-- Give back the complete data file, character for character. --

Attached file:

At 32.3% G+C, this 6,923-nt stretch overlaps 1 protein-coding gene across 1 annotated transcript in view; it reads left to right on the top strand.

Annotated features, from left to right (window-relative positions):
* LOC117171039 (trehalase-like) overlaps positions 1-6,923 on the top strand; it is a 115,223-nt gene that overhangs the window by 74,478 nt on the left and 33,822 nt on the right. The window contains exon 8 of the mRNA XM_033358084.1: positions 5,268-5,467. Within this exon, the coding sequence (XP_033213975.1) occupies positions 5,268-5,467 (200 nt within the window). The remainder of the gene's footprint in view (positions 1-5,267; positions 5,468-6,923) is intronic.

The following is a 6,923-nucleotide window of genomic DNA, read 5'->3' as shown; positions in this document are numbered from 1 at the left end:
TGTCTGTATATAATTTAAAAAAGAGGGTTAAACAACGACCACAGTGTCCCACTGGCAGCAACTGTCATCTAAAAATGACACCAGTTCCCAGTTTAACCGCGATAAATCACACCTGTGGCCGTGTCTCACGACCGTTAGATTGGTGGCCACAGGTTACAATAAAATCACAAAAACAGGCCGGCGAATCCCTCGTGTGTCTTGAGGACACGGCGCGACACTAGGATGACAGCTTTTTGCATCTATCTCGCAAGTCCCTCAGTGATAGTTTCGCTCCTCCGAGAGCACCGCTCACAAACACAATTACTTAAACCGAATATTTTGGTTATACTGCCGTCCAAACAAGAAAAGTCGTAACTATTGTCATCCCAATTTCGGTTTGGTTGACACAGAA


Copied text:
At 32.3% G+C, this 6,923-nt stretch overlaps 1 protein-coding gene across 1 annotated transcript in view; it reads left to right on the top strand.

Annotated features, from left to right (window-relative positions):
* LOC117171039 (trehalase-like) overlaps positions 1-6,923 on the top strand; it is a 115,223-nt gene that overhangs the window by 74,478 nt on the left and 33,822 nt on the right. The window contains exon 8 of the mRNA XM_033358084.1: positions 5,268-5,467. Within this exon, the coding sequence (XP_033213975.1) occupies positions 5,268-5,467 (200 nt within the window). The remainder of the gene's footprint in view (positions 1-5,267; positions 5,468-6,923) is intronic.

The following is a 6,923-nucleotide window of genomic DNA, read 5'->3' as shown; positions in this document are numbered from 1 at the left end:
TGTCTGTATATAATTTAAAAAAGAGGGTTAAACAACGACCACAGTGTCCCACTGGCAGCAACTGTCATCTAAAAATGACACCAGTTCCCAGTTTAACCGCGATAAATCACACCTGTGGCCGTGTCTCACGACCGTTAGATTGGTGGCCACAGGTTACAATAAAATCACAAAAACAGGCCGGCGAATCCCTCGTGTGTCTTGAGGACACGGCGCGACACTAGGATGACAGCTTTTTGCATCTATCTCGCAAGTCCCTCAGTGATAGTTTCGCTCCTCCGAGAGCACCGCTCACAAACACAATTACTTAAACCGAATATTTTGGTTATACTGCCGTCCAAACAAGAAAAGTCGTAACTATTGTCATCCCAATTTCGGTTTGGTTGACACAGAA